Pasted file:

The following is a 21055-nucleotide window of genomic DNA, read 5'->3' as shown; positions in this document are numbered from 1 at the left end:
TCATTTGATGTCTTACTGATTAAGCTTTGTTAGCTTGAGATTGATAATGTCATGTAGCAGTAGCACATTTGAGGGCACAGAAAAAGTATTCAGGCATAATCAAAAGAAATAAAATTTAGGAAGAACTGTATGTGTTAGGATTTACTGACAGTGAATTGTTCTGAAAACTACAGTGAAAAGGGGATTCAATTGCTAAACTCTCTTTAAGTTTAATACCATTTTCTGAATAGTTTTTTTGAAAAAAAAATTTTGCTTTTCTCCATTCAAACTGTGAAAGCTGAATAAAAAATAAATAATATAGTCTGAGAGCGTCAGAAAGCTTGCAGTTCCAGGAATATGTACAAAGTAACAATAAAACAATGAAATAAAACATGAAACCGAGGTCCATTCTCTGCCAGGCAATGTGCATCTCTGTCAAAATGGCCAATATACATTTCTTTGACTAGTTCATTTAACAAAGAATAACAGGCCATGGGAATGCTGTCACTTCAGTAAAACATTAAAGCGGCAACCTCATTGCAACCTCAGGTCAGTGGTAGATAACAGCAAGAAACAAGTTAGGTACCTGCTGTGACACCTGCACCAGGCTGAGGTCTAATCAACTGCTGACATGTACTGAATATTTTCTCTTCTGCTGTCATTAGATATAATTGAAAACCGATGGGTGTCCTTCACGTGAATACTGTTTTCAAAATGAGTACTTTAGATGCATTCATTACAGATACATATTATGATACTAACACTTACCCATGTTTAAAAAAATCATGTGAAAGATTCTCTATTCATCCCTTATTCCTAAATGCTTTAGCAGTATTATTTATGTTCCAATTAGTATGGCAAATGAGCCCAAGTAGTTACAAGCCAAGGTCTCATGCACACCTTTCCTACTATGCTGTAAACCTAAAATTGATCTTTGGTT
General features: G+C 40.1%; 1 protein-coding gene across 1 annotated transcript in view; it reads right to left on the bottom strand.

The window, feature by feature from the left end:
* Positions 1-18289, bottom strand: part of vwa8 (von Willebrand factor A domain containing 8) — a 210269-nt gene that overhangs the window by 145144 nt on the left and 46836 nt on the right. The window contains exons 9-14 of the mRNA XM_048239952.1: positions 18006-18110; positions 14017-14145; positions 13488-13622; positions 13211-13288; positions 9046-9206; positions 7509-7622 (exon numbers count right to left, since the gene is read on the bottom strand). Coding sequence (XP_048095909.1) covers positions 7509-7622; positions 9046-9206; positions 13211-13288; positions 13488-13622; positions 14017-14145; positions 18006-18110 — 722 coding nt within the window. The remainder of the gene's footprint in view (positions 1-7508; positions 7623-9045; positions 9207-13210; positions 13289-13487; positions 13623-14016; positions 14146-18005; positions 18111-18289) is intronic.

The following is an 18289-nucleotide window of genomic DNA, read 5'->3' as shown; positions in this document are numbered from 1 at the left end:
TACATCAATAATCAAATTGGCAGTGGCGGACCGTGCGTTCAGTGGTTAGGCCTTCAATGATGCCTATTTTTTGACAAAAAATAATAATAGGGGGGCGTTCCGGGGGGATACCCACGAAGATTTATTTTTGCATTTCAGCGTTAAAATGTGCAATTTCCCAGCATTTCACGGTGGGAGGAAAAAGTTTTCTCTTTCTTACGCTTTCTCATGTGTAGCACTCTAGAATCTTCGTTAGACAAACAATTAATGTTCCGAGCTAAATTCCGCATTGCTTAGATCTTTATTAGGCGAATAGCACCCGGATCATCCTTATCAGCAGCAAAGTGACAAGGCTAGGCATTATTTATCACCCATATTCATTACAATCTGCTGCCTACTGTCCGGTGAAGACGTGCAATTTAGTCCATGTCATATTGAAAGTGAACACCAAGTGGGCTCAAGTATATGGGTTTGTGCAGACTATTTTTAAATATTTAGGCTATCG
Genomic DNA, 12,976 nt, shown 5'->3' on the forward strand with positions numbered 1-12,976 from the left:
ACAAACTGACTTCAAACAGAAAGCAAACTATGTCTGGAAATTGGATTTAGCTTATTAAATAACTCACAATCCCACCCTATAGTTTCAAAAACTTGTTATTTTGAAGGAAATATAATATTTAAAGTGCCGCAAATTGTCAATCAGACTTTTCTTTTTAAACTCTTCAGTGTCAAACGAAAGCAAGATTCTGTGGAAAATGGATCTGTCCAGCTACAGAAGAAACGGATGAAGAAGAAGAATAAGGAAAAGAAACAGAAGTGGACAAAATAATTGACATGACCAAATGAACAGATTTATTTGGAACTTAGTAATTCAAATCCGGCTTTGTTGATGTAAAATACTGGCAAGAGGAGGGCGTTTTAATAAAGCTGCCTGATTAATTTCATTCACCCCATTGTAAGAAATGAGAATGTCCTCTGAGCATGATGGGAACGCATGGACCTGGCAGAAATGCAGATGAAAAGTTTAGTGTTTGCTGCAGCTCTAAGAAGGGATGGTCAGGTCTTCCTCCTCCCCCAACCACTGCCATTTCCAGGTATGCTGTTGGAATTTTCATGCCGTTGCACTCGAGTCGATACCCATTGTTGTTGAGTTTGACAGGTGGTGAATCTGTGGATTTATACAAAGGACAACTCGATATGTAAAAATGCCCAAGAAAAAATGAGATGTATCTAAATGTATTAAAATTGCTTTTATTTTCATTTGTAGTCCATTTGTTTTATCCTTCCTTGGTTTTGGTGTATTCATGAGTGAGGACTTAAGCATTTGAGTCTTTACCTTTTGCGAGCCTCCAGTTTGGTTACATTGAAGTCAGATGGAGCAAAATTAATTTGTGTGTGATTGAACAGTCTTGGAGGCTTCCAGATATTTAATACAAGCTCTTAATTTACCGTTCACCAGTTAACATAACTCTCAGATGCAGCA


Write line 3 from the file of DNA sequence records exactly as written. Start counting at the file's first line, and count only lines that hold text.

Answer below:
General features: G+C 40.1%; 1 protein-coding gene across 1 annotated transcript in view; it reads right to left on the bottom strand.